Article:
And of course the super-team trend means those lucky dice can seem to land one day on the Nets, and the next the Suns or Mavericks.
What does seem certain is that as the basketball bell curve flattens, more unpredictable variables -- like good and bad fortune -- may shift things significantly
Then, an injury might have cleared the way for one or two teams.
Now, a stroke of good or bad fortune could open the road for many.
Most around the league, in private, would tell you Boston, Milwaukee and Phoenix were a class to themselves. The Warriors were a dangerous question mark, the Lakers similarly if less threateningly so. Some made cases of varying degrees for the Sixers and Cavs in the East and the Nuggets and Grizzlies in the West.
After that, there was real disagreement on what to make of an array of teams: The Clippers, Kings, Mavs, Heat and Knicks.
But each day has seemed to bring some abrupt change in the NBA's view of itself.
Consider a quick look at injured players for teams that were, or are, supposed contenders at some point this season: Zion. Durant. LeBron. For a moment, it seemed a couple days ago before an MRI came back negative, Luka would join that list. A.D., Steph, Kawhi and P.G. earlier this season. Role players like Memphis' Brandon Clarke and Boston's Grant Williams.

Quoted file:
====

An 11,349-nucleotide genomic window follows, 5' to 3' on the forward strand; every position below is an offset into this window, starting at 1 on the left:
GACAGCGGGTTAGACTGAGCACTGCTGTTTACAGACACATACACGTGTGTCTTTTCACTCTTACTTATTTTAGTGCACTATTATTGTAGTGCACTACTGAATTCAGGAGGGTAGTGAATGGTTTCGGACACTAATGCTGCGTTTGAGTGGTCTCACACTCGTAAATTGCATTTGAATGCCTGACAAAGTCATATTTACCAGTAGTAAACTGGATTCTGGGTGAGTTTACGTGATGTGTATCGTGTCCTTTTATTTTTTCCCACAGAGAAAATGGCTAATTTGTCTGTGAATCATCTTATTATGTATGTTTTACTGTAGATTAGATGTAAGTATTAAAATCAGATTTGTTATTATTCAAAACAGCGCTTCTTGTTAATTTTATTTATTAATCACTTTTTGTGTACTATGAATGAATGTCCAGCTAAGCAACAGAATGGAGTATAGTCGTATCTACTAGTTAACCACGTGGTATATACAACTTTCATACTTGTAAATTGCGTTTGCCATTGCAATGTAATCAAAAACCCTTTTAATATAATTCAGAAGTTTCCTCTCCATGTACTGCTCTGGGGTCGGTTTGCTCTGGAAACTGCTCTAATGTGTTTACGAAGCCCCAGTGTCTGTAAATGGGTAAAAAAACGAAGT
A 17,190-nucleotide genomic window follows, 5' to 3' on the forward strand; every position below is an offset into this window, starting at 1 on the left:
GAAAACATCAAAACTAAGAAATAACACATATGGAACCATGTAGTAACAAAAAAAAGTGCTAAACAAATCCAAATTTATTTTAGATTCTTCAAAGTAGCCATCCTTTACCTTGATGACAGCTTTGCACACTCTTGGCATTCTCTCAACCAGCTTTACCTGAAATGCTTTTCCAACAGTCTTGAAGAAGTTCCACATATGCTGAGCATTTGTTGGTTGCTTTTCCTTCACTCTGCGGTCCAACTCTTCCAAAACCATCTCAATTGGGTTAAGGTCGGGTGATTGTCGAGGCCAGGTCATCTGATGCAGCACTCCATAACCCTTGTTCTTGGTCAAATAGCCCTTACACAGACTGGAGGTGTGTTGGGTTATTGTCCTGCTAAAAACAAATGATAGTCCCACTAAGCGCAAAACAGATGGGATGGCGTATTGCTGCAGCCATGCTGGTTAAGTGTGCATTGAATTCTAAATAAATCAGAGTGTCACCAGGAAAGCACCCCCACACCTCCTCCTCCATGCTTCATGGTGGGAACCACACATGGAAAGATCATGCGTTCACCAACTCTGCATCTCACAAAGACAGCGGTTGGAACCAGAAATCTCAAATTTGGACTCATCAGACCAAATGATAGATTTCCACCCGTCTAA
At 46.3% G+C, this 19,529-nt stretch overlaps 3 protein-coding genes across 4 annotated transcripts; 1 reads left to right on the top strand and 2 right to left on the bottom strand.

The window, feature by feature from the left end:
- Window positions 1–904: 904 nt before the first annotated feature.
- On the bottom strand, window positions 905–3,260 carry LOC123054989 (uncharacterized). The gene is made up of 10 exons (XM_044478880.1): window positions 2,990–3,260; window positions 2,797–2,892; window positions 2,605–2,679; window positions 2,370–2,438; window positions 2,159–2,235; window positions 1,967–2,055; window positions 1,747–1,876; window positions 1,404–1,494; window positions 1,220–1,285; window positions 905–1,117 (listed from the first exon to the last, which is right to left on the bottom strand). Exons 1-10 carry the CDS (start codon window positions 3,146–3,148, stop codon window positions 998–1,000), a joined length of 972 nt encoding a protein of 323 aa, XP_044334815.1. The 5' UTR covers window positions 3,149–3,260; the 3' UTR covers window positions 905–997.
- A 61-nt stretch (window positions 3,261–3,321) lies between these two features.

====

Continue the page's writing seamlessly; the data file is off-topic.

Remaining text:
And then there are the curious cases of Ja Morant this month, and Kyrie Irving earlier this season -- two talented players who, for vastly different reasons, went from keystones of championship containers to consequential question marks.
Morant's situation is troubling for obvious reasons beyond basketball. Irving's status was about a person's choices -- and one ugly burst of antisemitism. But in both cases, you can imagine team officials privately bemoaning, Why us?
Durant's slip during Thursday's pregame warmups for his home debut in Phoenix slammed this point home: In the NBA, teams make plans and God laughs.
Maybe Durant will be OK, but Greg Moore of the Arizona Republic reported that Suns officials fear Durant could miss the rest of the regular season. That, to say the least, is not good news. Later reports, confirmed by CBS Sports, said Durant will be re-evaluated in two weeks.